High Point man acted on original 'Lone Ranger' radio program
The Lone Ranger may be riding again, but 2013’s version of the masked lawman could never have the giddy-up of the original Lone Ranger from the 1930s and ’40s.
Just ask Les Flippo. Not only did the 83-year-old High Point man listen to the “Lone Ranger” radio show as a kid, he actually performed on the show when he was in college.
“It was fun, and it was an easy way to make a few dollars,” says Flippo, who has lived in High Point since 1969. “I recently started reading about the new ‘Lone Ranger’ movie coming out, and it made me sit back and think, ‘Wow, here it is 65 years later (since Flippo acted on the show), and they’re still going at it.’”
Flippo’s introduction to “The Lone Ranger” came as a boy growing up in Roanoke, Va., during the 1930s, when he listened to the popular radio program every time it was on the air.
“I listened all the time,” he says. “The Lone Ranger was the good guy with the white hat and his faithful companion, Tonto, and they were always going to win — you knew that.”
Even better than just listening, though, was actually pretending to be the Lone Ranger, which Flippo did with gusto — and with cool accessories.
“My father worked for the Merita Bread Co., and Merita sponsored the ‘Lone Ranger’ program on the radio at that time,” Flippo recalls, “so he would bring home a cowboy hat, a black mask, a red bandanna, which were mementos of the ‘Lone Ranger’ program that he would take around to the various stores that sold Merita bread.”
Years later, when Flippo was a student at Wayne University (now Wayne State) in Detroit, Mich., he performed on the original “Lone Ranger” radio show — the same one he had listened to as a kid — at Detroit radio station WXYZ, where the program was broadcast live.
The opportunity came through an audiovisual course he was taking as an elective at Wayne University. From time to time, the radio station would call seeking students in the class to perform bit parts on various radio programs, and Flippo — who had a deep, resonant voice and had once dreamed of becoming a sportscaster — signed up. The pay was low — about $7 per show — but it was fun.
Flippo performed on several other programs before being called in for an episode of “The Lone Ranger,” and he guesses he ended up doing about 30 “Lone Ranger” episodes altogether in 1948 and 1949. His parts were small ones: A rancher whose cattle were being rustled. A county sheriff. The owner of a general store.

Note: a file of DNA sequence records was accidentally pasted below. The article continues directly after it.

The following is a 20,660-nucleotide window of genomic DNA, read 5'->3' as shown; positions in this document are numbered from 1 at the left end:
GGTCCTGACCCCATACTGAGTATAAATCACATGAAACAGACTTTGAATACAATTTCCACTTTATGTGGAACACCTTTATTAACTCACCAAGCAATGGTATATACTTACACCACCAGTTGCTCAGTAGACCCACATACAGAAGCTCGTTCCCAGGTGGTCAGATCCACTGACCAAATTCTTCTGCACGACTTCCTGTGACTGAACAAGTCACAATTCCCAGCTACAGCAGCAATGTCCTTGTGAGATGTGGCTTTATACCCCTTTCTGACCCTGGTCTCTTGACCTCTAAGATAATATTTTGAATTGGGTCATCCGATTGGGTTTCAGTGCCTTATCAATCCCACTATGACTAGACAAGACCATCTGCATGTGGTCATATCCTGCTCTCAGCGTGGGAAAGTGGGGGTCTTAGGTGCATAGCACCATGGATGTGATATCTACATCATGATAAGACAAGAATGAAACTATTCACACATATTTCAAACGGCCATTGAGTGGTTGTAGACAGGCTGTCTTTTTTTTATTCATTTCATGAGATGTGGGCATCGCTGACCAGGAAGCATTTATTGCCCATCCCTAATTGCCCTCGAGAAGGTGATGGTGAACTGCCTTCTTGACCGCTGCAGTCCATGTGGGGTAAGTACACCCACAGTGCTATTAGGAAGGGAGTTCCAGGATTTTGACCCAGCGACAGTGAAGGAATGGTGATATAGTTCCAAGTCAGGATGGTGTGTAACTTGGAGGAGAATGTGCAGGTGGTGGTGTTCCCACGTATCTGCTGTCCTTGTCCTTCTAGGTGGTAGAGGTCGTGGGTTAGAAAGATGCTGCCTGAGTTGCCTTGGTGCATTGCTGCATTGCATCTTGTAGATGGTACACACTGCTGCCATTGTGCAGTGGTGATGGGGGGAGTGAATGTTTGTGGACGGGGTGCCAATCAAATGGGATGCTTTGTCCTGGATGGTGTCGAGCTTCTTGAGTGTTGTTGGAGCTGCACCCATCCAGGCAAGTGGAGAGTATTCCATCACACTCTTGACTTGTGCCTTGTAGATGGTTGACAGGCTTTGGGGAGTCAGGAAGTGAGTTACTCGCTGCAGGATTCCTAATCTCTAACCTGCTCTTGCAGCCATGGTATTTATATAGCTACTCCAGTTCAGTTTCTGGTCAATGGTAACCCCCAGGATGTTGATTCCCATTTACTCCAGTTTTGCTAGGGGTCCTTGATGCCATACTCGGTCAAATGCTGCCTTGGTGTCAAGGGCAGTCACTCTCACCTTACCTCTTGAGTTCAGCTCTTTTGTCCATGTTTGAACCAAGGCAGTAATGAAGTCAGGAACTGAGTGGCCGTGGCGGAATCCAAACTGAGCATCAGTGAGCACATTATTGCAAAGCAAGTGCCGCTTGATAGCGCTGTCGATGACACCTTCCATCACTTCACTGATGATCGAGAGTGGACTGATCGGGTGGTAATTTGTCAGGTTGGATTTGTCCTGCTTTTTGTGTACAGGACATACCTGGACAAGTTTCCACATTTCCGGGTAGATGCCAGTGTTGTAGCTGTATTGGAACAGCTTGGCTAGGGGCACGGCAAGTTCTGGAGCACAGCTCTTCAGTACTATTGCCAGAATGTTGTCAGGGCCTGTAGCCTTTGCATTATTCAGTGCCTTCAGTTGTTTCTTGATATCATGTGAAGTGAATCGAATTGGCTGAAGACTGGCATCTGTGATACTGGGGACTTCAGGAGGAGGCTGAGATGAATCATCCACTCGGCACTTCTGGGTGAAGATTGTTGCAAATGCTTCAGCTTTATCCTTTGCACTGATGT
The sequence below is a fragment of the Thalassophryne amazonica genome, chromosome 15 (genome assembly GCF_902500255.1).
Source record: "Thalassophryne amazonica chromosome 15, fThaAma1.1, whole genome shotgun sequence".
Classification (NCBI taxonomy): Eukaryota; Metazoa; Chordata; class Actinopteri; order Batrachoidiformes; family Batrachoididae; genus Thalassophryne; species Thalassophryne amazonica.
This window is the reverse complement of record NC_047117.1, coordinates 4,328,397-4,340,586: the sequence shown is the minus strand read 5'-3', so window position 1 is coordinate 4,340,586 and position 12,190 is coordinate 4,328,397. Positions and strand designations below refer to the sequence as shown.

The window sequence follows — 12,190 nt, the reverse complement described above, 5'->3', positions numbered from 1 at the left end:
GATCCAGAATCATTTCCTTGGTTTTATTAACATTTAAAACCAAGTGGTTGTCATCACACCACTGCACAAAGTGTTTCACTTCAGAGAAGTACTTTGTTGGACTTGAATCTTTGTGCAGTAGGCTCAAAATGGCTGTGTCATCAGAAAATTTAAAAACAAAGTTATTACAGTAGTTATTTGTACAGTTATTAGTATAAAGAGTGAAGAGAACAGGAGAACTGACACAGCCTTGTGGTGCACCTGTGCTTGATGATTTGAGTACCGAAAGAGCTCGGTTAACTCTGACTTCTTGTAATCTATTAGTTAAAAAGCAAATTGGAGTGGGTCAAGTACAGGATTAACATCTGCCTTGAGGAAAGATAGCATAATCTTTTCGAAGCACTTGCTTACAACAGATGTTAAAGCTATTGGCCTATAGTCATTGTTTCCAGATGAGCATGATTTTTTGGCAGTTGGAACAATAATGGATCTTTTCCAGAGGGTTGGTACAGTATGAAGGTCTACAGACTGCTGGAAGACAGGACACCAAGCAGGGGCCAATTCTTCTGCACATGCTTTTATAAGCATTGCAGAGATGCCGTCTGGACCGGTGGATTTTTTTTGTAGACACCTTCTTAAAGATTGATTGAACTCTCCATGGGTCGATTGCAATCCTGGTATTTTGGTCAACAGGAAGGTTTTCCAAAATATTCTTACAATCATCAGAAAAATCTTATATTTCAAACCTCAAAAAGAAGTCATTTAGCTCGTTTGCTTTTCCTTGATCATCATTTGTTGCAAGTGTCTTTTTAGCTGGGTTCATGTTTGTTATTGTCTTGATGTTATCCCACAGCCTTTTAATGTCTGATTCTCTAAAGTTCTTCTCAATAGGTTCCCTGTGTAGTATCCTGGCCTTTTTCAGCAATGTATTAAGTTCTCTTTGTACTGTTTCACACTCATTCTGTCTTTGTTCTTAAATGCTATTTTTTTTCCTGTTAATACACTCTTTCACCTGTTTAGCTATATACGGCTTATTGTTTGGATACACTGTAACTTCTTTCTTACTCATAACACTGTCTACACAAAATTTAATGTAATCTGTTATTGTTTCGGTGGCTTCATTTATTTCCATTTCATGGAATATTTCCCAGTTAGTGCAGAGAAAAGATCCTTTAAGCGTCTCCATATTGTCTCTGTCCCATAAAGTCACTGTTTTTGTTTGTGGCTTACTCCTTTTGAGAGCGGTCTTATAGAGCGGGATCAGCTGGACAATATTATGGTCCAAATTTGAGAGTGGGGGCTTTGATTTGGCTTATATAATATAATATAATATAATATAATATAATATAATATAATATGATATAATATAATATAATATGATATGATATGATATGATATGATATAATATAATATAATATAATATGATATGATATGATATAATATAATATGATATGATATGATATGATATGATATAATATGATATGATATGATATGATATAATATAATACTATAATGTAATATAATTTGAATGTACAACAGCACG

“I thought it was pretty cool,” he says. “I never played any of the bad guys, though — I never wore the black hat.”
Flippo even worked with Brace Beemer, the radio actor who made a name for himself performing as the Lone Ranger and making costumed promotional appearances as the famed lawman from 1941 until the radio show’s final broadcast in 1954.
“I didn’t know who he was (when I saw him),” Flippo recalls, “but I recognized his voice instantly.”
Flippo never had a say in which character he played on the show.
“You’d find out the story as you read the script,” he explains. “We might have half an hour to 45 minutes prior to the air of the program to read the script, and then we’d go live.”
The perils of live radio sometimes came into play. Flippo’s first time on the air — even before he did any “Lone Ranger” episodes — he naively made the mistake of crumpling up a page of the script when he was done with it, rather than allowing it to flutter softly, and quietly, to the ground. The crumpling sound, of course, went out over the air, and a station technician quickly pulled him aside and instructed him not to do that again.
On other occasions, actors tripped over cables during a show, accidentally unplugging them and disrupting the broadcast, or an actor’s script somehow got out of order, and he had to ad lib.
Sixty-five years later, a few of Flippo’s friends still allude to his short-lived stint as a “Lone Ranger” radio actor.
“Every once in a while, I’ll get a card from some dear friends of ours, and when you open up the card it’ll play ‘The William Tell Overture,’ which of course was the theme music for the ‘Lone Ranger’ program,” he says. “And I’ve got friends who know all of this history, and they call me Tonto or the Lone Ranger. But I never played either of those — they were on the fixed payroll.”
Flippo, who is retired from the furniture industry, never pursued a career in broadcasting, though he did get a chance to announce a couple of high-school football games and a soccer game when he was still in Detroit. And during his furniture career, he often did voice-overs for promotional videotapes.
“I obviously never made a career doing radio,” he says, “but I had a lot of fun doing it.”
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